Anyway, plastic waste is found everywhere, in our cities, countryside, seas and rivers, even embedded in Arctic ice. The waste harms the environment, pollutes our waterways and threatens wildlife. There's an island of plastic waste (now twice) the size of Texas in the Atlantic Ocean. The production of plastic also contributes to climate change.

Solution: Ban plastic bottles and reduce packaging in general; replace with glass and cardboard. Bring back water fountains. Ban coffee cups that can't be recycled. Friends of the Earth are calling for a ban on all non-essential single-use plastics by 2025.

9. The Cult of Personality
By which I mean people. CEOs, Jeremy Clarkson, Donald Trump (still denying climate change), Boris Johnson, professional footballers, celebrities, politicians – can't we just do away with them all? People are swayed by personalities rather than policies. I read some time ago about a theory to vote via the internet on policies without politicians or political parties to sway us one way or another.

The Green Party has the right idea – the environment is more important than any political allegiance. If you remember Green Party candidate Natalie Bennett's interview on Radio 4 a few years ago, it's probably only for what was called in the press 'a car crash interview' where, according to the Telegraph, 'she fails to recognise her own party's manifesto policies'. When I listened to it, I heard nothing of the sort, only things I agreed with: the Citizen's Income, legalising the sex trade and drugs industry, dismantling the armed forces, using weapons factories to build wind turbines... all sheer lunacy, according to Telegraph and Radio 4 readers and listeners, I'm sure.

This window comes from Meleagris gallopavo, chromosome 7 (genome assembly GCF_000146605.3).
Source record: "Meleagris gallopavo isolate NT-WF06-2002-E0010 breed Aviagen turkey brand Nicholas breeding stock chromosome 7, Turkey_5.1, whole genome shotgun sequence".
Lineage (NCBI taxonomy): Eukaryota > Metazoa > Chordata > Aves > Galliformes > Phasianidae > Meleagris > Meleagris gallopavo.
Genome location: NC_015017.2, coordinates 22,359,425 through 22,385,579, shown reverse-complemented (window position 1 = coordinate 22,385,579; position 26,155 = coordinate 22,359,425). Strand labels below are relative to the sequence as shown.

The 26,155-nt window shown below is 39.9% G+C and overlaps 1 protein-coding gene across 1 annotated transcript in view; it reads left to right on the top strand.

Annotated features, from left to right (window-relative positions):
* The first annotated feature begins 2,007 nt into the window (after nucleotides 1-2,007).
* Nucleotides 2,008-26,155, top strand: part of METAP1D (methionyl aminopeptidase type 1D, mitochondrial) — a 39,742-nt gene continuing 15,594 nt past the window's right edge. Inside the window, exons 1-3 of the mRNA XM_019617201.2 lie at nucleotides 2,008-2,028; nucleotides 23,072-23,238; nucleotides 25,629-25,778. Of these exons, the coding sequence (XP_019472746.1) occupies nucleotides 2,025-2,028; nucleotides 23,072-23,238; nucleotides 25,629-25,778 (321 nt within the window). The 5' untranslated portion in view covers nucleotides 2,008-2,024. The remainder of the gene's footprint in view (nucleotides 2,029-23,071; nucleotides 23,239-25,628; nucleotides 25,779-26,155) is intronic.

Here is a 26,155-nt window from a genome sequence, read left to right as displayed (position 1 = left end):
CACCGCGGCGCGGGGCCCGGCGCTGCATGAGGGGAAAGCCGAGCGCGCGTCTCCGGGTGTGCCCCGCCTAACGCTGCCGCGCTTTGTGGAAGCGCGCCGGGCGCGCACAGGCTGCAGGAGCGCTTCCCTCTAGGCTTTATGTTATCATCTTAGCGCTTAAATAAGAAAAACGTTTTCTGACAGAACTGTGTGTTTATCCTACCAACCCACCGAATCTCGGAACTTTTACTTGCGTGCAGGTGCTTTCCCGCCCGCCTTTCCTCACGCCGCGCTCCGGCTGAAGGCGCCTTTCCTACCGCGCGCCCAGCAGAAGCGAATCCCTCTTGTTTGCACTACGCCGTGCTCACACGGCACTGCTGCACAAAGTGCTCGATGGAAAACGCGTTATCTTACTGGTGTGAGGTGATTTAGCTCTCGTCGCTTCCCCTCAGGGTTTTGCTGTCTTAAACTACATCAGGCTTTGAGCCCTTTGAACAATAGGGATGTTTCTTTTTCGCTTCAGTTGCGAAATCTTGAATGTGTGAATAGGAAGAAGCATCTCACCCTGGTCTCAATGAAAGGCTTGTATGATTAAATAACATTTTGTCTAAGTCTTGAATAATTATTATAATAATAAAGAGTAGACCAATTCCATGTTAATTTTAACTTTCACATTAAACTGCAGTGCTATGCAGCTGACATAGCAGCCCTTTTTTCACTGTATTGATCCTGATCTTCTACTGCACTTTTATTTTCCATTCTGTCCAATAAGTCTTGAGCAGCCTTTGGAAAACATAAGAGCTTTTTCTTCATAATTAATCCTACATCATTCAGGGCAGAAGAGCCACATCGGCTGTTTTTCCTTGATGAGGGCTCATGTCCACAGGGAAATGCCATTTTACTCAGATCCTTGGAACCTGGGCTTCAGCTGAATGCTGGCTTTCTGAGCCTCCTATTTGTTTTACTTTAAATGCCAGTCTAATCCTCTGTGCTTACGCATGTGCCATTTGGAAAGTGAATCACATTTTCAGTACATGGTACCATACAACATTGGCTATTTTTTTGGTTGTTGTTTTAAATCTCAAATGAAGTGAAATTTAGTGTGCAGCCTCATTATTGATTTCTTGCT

Anyway, what I'm getting at is the environment should be above politicians and personalities. It's still not top of the agenda for any political party (except the Green Party), or still even barely mentioned. Brexit has consumed British politics for the past two years, to the detriment of more important issues like the environment, education, the NHS, and poverty.